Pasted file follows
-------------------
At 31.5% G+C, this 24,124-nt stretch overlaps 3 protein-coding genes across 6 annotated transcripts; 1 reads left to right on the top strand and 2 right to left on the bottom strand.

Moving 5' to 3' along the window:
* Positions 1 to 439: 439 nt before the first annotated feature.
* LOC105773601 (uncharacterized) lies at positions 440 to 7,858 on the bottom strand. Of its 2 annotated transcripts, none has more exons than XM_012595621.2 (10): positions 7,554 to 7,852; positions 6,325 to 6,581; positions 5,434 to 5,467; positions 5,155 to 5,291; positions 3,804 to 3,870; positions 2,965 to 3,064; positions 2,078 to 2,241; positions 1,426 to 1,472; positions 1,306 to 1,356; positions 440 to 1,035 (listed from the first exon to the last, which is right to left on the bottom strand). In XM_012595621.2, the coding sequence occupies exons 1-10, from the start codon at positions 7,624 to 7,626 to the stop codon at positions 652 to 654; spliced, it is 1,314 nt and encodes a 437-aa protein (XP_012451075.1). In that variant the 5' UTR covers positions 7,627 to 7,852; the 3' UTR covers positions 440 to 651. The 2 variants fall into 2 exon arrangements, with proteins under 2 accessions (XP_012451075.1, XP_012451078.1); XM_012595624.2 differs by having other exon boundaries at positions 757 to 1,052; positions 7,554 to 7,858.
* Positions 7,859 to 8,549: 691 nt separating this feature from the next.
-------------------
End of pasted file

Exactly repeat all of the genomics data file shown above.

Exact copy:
At 31.5% G+C, this 24,124-nt stretch overlaps 3 protein-coding genes across 6 annotated transcripts; 1 reads left to right on the top strand and 2 right to left on the bottom strand.

Moving 5' to 3' along the window:
* Positions 1 to 439: 439 nt before the first annotated feature.
* LOC105773601 (uncharacterized) lies at positions 440 to 7,858 on the bottom strand. Of its 2 annotated transcripts, none has more exons than XM_012595621.2 (10): positions 7,554 to 7,852; positions 6,325 to 6,581; positions 5,434 to 5,467; positions 5,155 to 5,291; positions 3,804 to 3,870; positions 2,965 to 3,064; positions 2,078 to 2,241; positions 1,426 to 1,472; positions 1,306 to 1,356; positions 440 to 1,035 (listed from the first exon to the last, which is right to left on the bottom strand). In XM_012595621.2, the coding sequence occupies exons 1-10, from the start codon at positions 7,624 to 7,626 to the stop codon at positions 652 to 654; spliced, it is 1,314 nt and encodes a 437-aa protein (XP_012451075.1). In that variant the 5' UTR covers positions 7,627 to 7,852; the 3' UTR covers positions 440 to 651. The 2 variants fall into 2 exon arrangements, with proteins under 2 accessions (XP_012451075.1, XP_012451078.1); XM_012595624.2 differs by having other exon boundaries at positions 757 to 1,052; positions 7,554 to 7,858.
* Positions 7,859 to 8,549: 691 nt separating this feature from the next.